-DGs Micro-Prudential Supervision I and II are responsible for the direct day-to-day supervision of significant institutions;
-DG Micro-Prudential Supervision III is responsible for the oversight of the supervision of less significant institutions performed by NCAs;
-DG Micro-Prudential Supervision IV performshorizontal and specialised tasks in respect of allcredit institutions under the SSM’s supervision and provides specialised expertise on specific aspects of supervision, for example internal models and on-site inspections;
-Additionally, a dedicated Secretariat supports the activities of the Supervisory Board by assisting in meeting preparations and related legal issues.
Fig. 1: SSM Directorates General (DGs)
Decision Making and Structure
The SSM will be composed of the ECB and the national authorities (NCAs) but, according to Art. 6 of Regulation n.1024 / 2013, only the ECB will be responsible for the operation "effective and consistent" of SSM. The execution of supervisory tasks assigned to the ECB will be carried out by the Supervisory Board that will be composed by a chairman and a vice-president, four representatives of the ECB and representative of the national competent authority of each participating Member State. In the organizational structure of the SSM, in addition to the Supervisory Board and the General Districts, there are a Mediation Panel and an Administrative Board of Review.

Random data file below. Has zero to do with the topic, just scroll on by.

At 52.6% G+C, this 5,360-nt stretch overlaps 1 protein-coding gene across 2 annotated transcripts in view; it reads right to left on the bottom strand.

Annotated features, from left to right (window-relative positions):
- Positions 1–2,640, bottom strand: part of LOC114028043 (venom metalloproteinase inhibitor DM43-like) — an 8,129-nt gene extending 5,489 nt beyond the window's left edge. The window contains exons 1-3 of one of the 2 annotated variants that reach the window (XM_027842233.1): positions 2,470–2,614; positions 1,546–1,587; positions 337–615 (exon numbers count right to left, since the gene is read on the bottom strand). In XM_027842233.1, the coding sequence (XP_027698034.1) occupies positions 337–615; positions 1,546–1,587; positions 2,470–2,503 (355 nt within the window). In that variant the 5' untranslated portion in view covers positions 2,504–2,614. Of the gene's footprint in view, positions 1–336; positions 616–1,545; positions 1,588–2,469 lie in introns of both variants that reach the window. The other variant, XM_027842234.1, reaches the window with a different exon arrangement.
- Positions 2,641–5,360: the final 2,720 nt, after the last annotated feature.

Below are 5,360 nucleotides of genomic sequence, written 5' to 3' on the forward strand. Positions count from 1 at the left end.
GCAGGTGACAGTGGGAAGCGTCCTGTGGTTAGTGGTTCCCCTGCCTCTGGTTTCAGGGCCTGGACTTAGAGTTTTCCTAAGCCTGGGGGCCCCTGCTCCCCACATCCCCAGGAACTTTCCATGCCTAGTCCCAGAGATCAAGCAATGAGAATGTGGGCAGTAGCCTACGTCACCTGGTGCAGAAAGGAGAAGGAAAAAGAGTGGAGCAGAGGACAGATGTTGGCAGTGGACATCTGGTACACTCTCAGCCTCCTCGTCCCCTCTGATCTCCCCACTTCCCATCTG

Decision-making is based on the “non-objection” procedure (as shown in figure 2). The Supervisory Board proposes complete draft decisions to the ECB’s Governing Council. If the Governing Council does not object within a defined period of time, the decision is deemed adopted. In addition, in order to ensure a separation between monetary policy and supervisory tasks, the ECB will create a group of experts in mediation (Mediation Panel) to resolve objections by the Governing Council on a decision of the Supervisory Board. Finally, the Administrative Board of Review carrying out, on request, independent internal administrative reviews of the ECB’s supervisory decisions, ensuring that such decisions are compliant with the rules and procedures.